Evidence of Gene-Gene Interaction and Age-at-Diagnosis Effects in Type 1 Diabetes
- Joanna M.M. Howson1⇓,
- Jason D. Cooper1,
- Deborah J. Smyth1,
- Neil M. Walker1,
- Helen Stevens1,
- Jin-Xiong She2,
- George S. Eisenbarth3,
- Marian Rewers3,
- John A. Todd1,
- Beena Akolkar4,
- Patrick Concannon5,6,
- Henry A. Erlich7,
- Cécile Julier8,
- Grant Morahan9,
- Jørn Nerup10,
- Concepcion Nierras11,
- Flemming Pociot12,
- Stephen S. Rich6,13 and
- and the Type 1 Diabetes Genetics Consortium*
- 1Juvenile Diabetes Research Foundation/Wellcome Trust Diabetes and Inflammation Laboratory, Cambridge Institute for Medical Research, Department of Medical Genetics, University of Cambridge, Cambridge, U.K.
- 2Center for Biotechnology and Genomic Medicine, Georgia Health Sciences University, Augusta, Georgia
- 3Barbara Davis Center for Childhood Diabetes, University of Colorado School of Medicine, Aurora, Colorado
- 4Division of Diabetes, Endocrinology, and Metabolic Diseases, the National Institute of Diabetes and Digestive and Kidney Diseases, National Institutes of Health, Bethesda, Maryland
- 5Department of Biochemistry and Molecular Genetics, University of Virginia, Charlottesville, Virginia
- 6Center for Public Health Genomics, University of Virginia, Charlottesville, Virginia
- 7Roche Molecular Systems, Pleasanton, California
- 8University Paris 7 Denis-Diderot, Paris, France
- 9Centre for Diabetes Research, the Western Australian Institute for Medical Research and Centre for Medical Research, University of Western Australia, Perth, Western Australia, Australia
- 10Steno Diabetes Center and Hagedorn Research Institute, Gentofte, Denmark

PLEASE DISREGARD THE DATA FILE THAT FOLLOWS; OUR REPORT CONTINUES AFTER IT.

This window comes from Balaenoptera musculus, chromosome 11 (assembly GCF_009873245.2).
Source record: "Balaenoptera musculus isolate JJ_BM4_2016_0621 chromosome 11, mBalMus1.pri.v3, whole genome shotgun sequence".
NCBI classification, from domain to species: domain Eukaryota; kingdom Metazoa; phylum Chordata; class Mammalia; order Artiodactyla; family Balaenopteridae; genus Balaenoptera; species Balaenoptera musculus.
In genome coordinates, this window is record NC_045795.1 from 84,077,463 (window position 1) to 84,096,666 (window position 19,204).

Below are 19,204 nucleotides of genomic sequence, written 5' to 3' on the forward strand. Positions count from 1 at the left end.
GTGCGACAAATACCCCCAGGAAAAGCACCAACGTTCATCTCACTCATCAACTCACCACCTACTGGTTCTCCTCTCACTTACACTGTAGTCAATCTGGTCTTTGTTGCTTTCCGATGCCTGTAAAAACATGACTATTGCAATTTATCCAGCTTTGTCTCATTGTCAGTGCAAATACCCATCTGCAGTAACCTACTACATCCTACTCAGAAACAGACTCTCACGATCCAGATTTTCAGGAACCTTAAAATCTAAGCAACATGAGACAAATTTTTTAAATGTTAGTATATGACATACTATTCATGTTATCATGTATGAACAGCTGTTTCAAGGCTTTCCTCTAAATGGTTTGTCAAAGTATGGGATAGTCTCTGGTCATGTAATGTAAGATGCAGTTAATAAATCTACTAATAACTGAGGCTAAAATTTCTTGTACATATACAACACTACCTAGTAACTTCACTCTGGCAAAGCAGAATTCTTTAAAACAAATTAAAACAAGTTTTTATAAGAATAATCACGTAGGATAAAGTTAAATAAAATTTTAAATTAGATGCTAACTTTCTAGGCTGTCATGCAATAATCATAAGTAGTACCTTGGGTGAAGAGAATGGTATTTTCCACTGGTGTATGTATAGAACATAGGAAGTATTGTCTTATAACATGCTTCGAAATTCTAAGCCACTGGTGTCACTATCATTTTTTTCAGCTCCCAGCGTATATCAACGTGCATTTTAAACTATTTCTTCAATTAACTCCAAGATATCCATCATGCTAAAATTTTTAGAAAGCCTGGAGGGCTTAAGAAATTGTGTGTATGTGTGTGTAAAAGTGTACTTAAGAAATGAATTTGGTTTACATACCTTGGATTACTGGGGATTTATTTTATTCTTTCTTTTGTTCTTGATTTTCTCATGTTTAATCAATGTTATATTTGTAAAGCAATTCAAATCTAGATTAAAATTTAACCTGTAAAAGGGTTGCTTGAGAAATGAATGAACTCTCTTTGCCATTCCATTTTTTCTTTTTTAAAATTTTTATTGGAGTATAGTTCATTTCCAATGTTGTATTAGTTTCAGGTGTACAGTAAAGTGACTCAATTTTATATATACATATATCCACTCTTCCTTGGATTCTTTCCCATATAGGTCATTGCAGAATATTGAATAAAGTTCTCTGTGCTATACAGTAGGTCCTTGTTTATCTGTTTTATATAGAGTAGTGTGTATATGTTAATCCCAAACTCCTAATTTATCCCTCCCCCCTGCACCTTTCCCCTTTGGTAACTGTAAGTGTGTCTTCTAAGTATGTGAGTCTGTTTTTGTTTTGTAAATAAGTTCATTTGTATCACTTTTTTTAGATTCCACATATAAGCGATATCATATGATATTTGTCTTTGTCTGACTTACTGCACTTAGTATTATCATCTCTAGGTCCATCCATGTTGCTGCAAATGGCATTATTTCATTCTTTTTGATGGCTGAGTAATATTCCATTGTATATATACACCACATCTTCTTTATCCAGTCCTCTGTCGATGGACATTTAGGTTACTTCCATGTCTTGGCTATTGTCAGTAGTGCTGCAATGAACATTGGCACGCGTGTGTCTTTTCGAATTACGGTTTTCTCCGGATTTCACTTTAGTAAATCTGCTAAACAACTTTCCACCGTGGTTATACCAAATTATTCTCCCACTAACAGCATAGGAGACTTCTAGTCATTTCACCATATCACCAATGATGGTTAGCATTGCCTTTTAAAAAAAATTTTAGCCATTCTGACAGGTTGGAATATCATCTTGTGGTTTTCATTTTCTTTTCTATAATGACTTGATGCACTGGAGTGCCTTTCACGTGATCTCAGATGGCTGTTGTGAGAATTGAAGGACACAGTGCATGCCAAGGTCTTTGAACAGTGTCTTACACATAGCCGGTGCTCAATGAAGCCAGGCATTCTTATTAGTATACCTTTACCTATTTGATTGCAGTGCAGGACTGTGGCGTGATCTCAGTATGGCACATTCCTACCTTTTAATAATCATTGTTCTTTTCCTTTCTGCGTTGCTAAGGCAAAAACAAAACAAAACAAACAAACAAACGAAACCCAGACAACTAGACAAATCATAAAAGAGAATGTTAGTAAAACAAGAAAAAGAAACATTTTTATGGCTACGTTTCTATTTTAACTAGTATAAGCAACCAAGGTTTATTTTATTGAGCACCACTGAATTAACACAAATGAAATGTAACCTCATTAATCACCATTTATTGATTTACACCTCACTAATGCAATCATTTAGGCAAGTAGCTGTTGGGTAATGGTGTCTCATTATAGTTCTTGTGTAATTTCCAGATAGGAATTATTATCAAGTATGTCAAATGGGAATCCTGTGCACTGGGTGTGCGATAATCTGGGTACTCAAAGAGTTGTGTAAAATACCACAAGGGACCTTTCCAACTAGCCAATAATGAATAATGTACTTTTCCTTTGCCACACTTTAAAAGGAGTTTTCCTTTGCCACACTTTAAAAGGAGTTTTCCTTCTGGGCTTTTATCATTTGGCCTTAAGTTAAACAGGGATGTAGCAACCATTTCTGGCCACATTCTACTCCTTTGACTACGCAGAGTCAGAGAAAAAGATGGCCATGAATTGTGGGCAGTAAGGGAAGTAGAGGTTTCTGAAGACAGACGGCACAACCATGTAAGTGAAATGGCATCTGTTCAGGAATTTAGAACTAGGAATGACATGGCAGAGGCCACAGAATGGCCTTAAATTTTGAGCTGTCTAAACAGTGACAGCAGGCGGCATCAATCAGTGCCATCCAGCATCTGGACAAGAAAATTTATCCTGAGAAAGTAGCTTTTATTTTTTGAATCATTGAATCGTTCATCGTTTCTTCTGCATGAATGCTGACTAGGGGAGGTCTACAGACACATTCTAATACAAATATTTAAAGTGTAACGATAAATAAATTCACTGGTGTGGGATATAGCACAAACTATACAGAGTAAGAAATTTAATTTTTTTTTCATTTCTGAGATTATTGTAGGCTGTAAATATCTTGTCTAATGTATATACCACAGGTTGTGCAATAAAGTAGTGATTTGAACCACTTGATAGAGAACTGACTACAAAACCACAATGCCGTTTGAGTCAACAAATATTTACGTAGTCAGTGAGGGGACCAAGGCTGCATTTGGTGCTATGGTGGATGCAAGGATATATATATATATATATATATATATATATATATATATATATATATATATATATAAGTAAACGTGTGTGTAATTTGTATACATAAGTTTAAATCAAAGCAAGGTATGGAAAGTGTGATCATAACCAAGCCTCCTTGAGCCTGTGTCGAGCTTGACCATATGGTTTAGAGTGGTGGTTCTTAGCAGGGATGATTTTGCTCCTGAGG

- 11Juvenile Diabetes Research Foundation, New York, New York
- 12Glostrup Research Institute, Glostrup Hospital, Glostrup, Denmark
- 13Department of Public Health Sciences, Division of Biostatistics and Epidemiology, University of Virginia, Charlottesville, Virginia
- Corresponding author: Joanna M.M. Howson, .
The common genetic loci that independently influence the risk of type 1 diabetes have largely been determined. Their interactions with age-at-diagnosis of type 1 diabetes, sex, or the major susceptibility locus, HLA class II, remain mostly unexplored. A large collection of more than 14,866 type 1 diabetes samples (6,750 British diabetic individuals and 8,116 affected family samples of European descent) were genotyped at 38 confirmed type 1 diabetes-associated non-HLA regions and used to test for interaction of association with age-at-diagnosis, sex, and HLA class II genotypes using regression models. The alleles that confer susceptibility to type 1 diabetes at interleukin-2 (IL-2), IL2/4q27 (rs2069763) and renalase, FAD-dependent amine oxidase (RNLS)/10q23.31 (rs10509540), were associated with a lower age-at-diagnosis (P = 4.6 × 10−6 and 2.5 × 10−5, respectively). For both loci, individuals carrying the susceptible homozygous genotype were, on average, 7.2 months younger at diagnosis than those carrying the protective homozygous genotypes. In addition to protein tyrosine phosphatase nonreceptor type 22 (PTPN22), evidence of statistical interaction between HLA class II genotypes and rs3087243 at cytotoxic T-lymphocyte antigen 4 (CTLA4)/2q33.2 was obtained (P = 7.90 × 10−5). No evidence of differential risk by sex was obtained at any loci (P ≥ 0.01). Statistical interaction effects can be detected in type 1 diabetes although they provide a relatively small contribution to our understanding of the familial clustering of the disease.
This article contains Supplementary Data online at http://diabetes.diabetesjournals.org/lookup/suppl/doi:10.2337/db11-1694/-/DC1.
* A full list of members appears in the Supplementary Data online.
- Received December 2, 2011.
- Accepted May 14, 2012.
- © 2012 by the American Diabetes Association.
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